City Council approval on final plans to build a new firing range for police officers in Fairfax City has been postponed indefinitely, raising doubts about how the city's 54 officers can remain certified.

"If we had to qualify tomorrow, we would have a problem. I'm sure we are going to, but I don't know where or how or when," said Fairfax City Police Capt. Donald Taylor.

All Virginia police officers must be certified on a firing range once a year or they may not function as police officers. Certification includes instruction in safety, maintenance and use of weapons, and usually takes each officer four hours to complete.

The city's old facility, where the force qualified last spring, was closed in May because of unhealthy levels of lead fumes. Rather than replace the building, the city considered using facilities at nearby counties, but "all the ranges are full," Taylor said.

The city took bids earlier this summer for a firing range to be built on the site of the existing building. The City Council planned to vote Aug. 26 on a final design, but problems with the proposed ventilation system have postponed approval indefinitely.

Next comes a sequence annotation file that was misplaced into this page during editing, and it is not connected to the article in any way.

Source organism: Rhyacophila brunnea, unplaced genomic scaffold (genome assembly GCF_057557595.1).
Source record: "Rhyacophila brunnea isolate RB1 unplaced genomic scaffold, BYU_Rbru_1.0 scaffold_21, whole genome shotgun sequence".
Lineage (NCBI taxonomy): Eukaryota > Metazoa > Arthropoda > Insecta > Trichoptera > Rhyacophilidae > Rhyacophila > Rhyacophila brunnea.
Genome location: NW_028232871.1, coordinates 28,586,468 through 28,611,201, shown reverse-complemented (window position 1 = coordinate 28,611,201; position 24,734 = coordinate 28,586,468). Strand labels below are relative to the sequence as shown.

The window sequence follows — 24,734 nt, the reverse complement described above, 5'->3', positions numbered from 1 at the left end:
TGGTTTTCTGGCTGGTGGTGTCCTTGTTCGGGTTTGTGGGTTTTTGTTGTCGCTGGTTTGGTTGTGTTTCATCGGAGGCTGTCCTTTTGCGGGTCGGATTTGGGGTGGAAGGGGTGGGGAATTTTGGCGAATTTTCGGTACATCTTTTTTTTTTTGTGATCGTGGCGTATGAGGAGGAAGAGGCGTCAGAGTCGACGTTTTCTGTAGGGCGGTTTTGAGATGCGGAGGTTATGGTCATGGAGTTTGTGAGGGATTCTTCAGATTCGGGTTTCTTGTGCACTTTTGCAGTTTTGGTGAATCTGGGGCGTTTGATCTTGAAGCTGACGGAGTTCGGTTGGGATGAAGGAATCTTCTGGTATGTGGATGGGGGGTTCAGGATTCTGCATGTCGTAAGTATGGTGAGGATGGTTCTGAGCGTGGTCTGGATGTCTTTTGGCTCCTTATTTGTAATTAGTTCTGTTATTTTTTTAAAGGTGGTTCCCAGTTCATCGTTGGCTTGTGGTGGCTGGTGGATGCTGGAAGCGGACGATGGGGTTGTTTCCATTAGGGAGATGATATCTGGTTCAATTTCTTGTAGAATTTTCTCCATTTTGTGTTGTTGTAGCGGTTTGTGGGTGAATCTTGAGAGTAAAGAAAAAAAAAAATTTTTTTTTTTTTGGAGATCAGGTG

"It's a matter of correcting the ventilation. The architect's plans would have worked for the old standards, but the standards just changed last month," said John Veneziano, city engineer. The new facility will cost between $240,000 and $280,000.

Ventilating a firing range is difficult. "You need to move a lot of air. There is no real research to find out what works. A lot of it is trial and error. They have done a lot of work on ventilation over at the range in Montgomery County. We hope to benefit from the experience over there and not build a white elephant," Veneziano said.

Veneziano hopes to have final plans in September. "Construction should take six months after design approval, so they the police will probably have two sets of qualifications before the new facility is finished," Veneziano said. The department requires officers to qualify twice yearly.

"In the next 30 days, we will be looking at it a place to qualify pretty heavily. We are not just going to let our officers lose their state certification," Taylor said.

Taylor does not look forward to searching for a place for the force to qualify this fall and hopes the problem is resolved before next spring. "The department strives to be self-sufficient. We hate to inconvenience someone like that," Taylor said.